If you google top places to visit before you kick the bucket, you won’t presumably see much Cape Town from the results. What’s more, to be completely forthright, Cape Town was never on my TOP rundown. But, having lived here for over two months now, I must say that this is, by far, one of my favorite places next to Japan and Brazil.
So why would anyone go and visit Cape Town?
This place has it all — pristine beaches, scenic drives, mountains, wine, wildlife, gardens, adventure trips, braai (barbecue), and an amazing nightlife. I am not going to make this intro long and start sharing a few fairly random yet exceptionally intriguing things with you that I got the hang of amid my stay here in Cape Town up until this point.
1. South Africa is not “Africa”
There was this friend of mine who seriously asked me this question – “Lion King feels na ba?”
Alright, I get it that the way foreigners see South Africa is hued by their perspectives of Africa in general – wildlife, politically and socially unstable, or terribly poor. But let me just get this straight, South Africa is totally different. It is the most developed African country — in the aspect of innovation and development, it clearly stands out from other African nations. Talk about 5-star villas, dazzling apartments, and state-of-the-art facilities you can find in every corner. And with Cape Town having a Mediterranean climate and cosmopolitan African vibrancy, this city makes it so easy for a wide range of individuals, particularly travelers, to experience real paradise.
As soon as I landed at the Cape Town International airport, I found it to be like the Rio de Janeiro of Brazil. It is one of only a handful couple of urban areas in Africa that blends together local culture, fine cuisine, beaches, history, and outdoor activities. I am fortunate enough to have had the chance to be situated in this delightful city for quite a while and the things you can do here are endless. It is a relatively small city yet regardless if you’re staying for a week or less, there’s a great number of overwhelming day trips and activities one can take.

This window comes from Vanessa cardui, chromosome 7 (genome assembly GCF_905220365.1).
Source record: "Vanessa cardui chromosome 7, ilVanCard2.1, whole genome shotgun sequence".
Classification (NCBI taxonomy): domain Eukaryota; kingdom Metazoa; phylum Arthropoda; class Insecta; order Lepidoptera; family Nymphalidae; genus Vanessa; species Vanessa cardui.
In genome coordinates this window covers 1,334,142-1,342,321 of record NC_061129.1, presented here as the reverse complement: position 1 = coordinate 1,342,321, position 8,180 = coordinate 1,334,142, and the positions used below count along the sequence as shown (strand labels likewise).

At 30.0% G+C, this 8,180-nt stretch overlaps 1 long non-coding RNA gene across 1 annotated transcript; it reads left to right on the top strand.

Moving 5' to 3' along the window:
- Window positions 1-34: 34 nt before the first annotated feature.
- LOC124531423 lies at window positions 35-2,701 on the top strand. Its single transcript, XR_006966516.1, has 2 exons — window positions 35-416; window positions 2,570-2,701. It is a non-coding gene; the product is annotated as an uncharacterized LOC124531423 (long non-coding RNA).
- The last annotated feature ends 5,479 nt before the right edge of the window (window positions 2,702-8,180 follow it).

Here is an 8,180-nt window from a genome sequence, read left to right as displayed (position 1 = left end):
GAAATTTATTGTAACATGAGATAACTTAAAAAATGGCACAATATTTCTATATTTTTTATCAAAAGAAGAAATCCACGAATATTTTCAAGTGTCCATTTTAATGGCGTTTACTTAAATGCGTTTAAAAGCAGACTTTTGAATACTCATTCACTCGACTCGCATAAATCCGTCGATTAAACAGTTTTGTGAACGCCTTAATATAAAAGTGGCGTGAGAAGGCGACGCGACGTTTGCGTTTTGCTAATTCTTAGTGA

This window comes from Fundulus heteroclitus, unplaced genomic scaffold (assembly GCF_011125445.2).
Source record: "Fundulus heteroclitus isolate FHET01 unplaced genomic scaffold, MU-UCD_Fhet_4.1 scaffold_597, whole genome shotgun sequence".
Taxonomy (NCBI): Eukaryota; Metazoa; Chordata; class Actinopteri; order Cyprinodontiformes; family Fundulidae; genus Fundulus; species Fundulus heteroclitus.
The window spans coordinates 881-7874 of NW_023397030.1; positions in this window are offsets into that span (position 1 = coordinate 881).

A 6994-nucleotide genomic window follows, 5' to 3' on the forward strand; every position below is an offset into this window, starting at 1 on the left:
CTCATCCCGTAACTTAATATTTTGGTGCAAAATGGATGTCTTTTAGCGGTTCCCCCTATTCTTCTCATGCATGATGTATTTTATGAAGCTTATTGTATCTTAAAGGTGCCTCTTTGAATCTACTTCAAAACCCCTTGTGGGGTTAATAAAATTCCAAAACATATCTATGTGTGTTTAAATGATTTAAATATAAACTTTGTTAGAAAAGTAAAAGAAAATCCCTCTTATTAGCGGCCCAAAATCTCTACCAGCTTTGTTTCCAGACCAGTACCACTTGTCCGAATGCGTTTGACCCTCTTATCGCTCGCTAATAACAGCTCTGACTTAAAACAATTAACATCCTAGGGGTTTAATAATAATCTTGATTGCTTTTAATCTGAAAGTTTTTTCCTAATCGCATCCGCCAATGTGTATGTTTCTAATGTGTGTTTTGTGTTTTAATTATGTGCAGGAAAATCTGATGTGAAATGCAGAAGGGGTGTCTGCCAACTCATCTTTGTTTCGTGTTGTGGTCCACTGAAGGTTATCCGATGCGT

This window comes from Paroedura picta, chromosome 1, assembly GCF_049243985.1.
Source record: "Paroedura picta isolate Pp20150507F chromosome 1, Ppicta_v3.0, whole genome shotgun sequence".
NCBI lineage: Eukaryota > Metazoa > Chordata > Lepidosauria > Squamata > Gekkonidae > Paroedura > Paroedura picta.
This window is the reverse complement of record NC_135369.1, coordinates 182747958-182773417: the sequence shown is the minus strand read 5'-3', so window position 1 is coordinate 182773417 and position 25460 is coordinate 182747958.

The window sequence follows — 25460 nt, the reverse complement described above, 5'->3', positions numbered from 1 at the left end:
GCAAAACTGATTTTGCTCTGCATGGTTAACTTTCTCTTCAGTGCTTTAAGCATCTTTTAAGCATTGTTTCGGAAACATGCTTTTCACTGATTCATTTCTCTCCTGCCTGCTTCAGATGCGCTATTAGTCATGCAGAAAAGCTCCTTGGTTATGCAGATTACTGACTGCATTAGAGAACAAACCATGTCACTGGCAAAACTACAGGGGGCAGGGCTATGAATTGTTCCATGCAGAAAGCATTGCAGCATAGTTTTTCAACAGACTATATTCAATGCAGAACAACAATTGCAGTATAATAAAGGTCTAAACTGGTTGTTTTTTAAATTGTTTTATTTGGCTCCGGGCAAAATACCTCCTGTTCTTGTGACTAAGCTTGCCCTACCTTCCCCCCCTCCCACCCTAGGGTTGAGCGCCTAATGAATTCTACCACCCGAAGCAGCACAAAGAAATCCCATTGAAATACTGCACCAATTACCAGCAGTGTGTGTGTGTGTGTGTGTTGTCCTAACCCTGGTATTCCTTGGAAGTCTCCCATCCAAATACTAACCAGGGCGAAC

More on this later on.
2. City of Contrasts
In spite of being the most developed in the African region, Cape Town is a city of contrasts. And one of these (and the biggest) is between the privileged and the less-privileged ones. Just minutes away from the airport, expect to start seeing shanty towns and vagrants en route to more interesting suburbs and lavish estates on the opposite side.
3. Your money will go a long way.
As to my surprise, eating out is not much of a pain in your pocket. With a favorable exchange rate for major international currencies like US dollar, euro, or pound, you’ll find South Africa an inexpensive destination. I’ve had a local beer for less than a dollar, a bottle of wine for as cheap as $5, a three-course meal with drinks for just around $10-15.
Also, note that this is a tipping nation. Expect to tip wherever you go, say 2-10 Rands.
4. It is easy to rent a car for visitors but driving on the highways could be a significant shock for overseas drivers.
One thing I noticed is the inconvenience of public transport. Renting a car will definitely make your life much easier getting around and it won’t really take much of your time. As soon as you land, there are a few car rental companies holding up just outside the airport. We managed to rent a car from Avis and they didn’t solicit plenty of requirements from us. Just make sure to have your license with you and you’re good to go.